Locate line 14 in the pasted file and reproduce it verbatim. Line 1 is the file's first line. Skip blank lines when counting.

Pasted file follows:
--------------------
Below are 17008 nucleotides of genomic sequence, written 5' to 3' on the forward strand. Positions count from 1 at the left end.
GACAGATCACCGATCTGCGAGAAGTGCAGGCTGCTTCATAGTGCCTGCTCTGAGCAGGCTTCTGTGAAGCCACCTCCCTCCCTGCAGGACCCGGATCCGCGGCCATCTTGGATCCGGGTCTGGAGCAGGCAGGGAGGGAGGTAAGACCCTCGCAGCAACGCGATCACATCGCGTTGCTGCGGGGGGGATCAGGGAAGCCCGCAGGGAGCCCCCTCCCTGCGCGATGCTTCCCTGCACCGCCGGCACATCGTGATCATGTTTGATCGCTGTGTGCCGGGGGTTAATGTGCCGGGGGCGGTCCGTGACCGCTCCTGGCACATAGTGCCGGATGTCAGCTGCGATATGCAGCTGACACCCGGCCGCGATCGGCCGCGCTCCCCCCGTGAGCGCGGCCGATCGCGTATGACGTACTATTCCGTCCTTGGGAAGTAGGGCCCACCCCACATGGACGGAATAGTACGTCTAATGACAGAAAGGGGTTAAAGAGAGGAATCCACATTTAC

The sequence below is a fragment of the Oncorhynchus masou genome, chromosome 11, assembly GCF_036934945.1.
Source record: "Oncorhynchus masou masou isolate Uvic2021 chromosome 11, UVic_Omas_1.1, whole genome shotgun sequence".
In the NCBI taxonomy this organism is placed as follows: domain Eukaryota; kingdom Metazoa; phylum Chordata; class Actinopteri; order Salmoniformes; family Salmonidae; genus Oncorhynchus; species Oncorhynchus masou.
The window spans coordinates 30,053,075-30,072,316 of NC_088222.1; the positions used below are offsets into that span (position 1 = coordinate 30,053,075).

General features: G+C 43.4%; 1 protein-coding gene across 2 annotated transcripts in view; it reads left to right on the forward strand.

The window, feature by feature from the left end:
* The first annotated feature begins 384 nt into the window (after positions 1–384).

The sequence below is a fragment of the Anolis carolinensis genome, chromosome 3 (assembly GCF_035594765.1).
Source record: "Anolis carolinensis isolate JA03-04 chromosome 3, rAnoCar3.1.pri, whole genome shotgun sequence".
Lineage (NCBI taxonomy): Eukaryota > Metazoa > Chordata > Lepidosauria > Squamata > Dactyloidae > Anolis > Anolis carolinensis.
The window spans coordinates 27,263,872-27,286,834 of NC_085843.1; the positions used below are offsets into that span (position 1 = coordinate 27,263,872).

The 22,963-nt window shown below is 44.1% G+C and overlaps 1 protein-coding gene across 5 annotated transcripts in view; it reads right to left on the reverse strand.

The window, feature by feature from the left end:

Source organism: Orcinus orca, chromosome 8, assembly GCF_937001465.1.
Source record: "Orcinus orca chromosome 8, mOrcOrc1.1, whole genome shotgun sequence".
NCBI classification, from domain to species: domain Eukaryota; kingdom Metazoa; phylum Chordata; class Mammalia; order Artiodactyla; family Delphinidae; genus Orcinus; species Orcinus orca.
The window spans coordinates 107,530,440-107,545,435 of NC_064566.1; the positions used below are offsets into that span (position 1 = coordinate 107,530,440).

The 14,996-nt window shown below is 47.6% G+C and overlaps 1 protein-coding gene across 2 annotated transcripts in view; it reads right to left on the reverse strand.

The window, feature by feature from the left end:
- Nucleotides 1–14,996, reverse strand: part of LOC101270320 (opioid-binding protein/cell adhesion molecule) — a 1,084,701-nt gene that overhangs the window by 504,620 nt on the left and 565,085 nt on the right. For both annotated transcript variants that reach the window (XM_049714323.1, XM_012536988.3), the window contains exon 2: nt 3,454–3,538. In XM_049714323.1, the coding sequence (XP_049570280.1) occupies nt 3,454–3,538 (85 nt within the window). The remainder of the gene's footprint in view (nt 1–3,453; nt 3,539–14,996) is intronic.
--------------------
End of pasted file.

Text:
The 22,963-nt window shown below is 44.1% G+C and overlaps 1 protein-coding gene across 5 annotated transcripts in view; it reads right to left on the reverse strand.